For more than eight years I’ve been working with dictation software in one way or another.Â Mostly I’ve been working with Dragon NaturallySpeaking, but I’ve given ViaVoice and more recently MacSpeech iListen a try.
Dragon is without question the standard against which all the rest are measured.Â I’m currently on version 8 (David Pogue indicated that version 9 wasn’t worth the upgrade if you have 8 ), and it’s just about perfect.Â I do have corrections but they are few, and I’m surprised by how accurate the program is even when I’m speaking quickly.
My only complaint about Dragon is that it’s a Windows application.Â As anyone in the liaison group can tell you, I live on my Mac.Â I don’t have anything in particular against Windows – some of my best friends use Windows.Â Actually there are three things I can only do on a PC:
- Schedule a meeting with a room as a Resource in Outlook/Exchange
- Convert my laptop to tablet mode to read and annotate PDF documents
Someday I hope Microsoft makes Entourage work with Exchange.Â Someday I hope Apple makes a tablet.Â Someday I hope someone makes dictation software that works as well on a Mac as Dragon NaturallySpeaking does on my tablet.
Recently I purchased iListen from MacSpeech.Â If I could have a reliable speech-to-text program on my Mac, I could avoid bringing two computers home most weekends.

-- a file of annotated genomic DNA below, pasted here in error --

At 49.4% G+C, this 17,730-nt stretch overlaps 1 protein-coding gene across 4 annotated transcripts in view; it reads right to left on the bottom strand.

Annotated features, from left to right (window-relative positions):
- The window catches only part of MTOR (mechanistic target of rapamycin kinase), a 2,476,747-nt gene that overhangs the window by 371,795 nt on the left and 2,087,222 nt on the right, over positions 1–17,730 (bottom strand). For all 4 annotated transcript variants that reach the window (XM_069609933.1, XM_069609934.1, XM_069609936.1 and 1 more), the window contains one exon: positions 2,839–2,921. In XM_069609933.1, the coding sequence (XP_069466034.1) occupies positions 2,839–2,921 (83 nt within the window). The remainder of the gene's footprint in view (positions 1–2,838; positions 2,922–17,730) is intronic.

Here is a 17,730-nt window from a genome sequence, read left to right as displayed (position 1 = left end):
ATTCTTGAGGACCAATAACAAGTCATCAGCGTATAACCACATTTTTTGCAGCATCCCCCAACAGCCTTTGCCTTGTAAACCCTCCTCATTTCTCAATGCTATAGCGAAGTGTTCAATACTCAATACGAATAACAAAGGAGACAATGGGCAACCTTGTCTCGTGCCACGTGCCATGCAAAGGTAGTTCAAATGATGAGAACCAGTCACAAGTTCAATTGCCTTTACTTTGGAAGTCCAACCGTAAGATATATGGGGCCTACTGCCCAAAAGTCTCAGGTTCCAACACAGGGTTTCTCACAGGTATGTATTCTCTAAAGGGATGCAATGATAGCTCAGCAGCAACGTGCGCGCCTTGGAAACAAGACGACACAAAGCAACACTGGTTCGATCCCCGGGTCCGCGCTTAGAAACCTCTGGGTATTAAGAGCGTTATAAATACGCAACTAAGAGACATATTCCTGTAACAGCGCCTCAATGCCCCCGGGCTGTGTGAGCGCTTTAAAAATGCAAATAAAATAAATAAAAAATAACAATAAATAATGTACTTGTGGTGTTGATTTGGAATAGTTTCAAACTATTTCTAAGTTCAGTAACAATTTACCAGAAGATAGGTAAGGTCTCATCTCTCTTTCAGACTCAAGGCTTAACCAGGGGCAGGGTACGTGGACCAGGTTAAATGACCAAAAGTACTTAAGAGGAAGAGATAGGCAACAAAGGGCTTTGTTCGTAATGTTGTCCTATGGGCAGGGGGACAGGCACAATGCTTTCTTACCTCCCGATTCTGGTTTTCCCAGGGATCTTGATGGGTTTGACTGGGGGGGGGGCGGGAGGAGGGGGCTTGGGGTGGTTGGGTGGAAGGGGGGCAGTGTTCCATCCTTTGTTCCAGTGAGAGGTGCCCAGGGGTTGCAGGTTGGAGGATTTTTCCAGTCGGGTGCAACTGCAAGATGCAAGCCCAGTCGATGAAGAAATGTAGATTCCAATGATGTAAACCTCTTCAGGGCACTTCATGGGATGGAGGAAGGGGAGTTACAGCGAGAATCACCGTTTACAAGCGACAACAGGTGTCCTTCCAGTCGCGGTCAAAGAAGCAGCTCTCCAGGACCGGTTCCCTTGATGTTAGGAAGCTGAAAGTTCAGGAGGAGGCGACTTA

I’ve had plenty of luck finding applications on the Mac.Â OmniGraffle takes the place of Visio, BBEdit replaces Visual SlickEdit, Pages beats Publisher, Keynote beats PowerPoint, and so on.
David Pogue at the New York Times recently wrote about iListen as a side note in his review of NaturallySpeaking 9.Â He’s a dedicated Mac user – if you haven’t seen his TEDTalks presentation about Microsoft, Apple and design, you should.Â But David has stuck with Dragon over the years because it’s better than anything else.
As Pogue notes, iListen isn’t nearly as accurate or as elegant as NaturallySpeaking.Â I’ve done more than 30 minutes of training and I continue to have errors in almost every sentence.Â I haven’t given up, though.Â I correct what needs correcting, despite a correction interface that is not intuitive.Â Even with corrections I continue to have accuracy problems.
What’s most frustrating is that iListen essentially requires you to use your headset or the mouse, but not both.Â The program tries to remember where the cursor is in the document as it works.Â That makes no sense to me.Â Ultimately I get to a point in every document where I find i have to reach for the mouse to fix an error that I can’t get the program to select, thus ending my voice transcription attempt.
I’m not giving up!Â In some ways I feel as if iListen performs today as NaturallySpeaking did five or six years ago.Â Given time, I hope to see MacSpeech develop iListen into a truly useable application.
Or perhaps if I’m lucky, the makers of NaturallySpeaking will create a Mac version now that the hardware is Intel-based.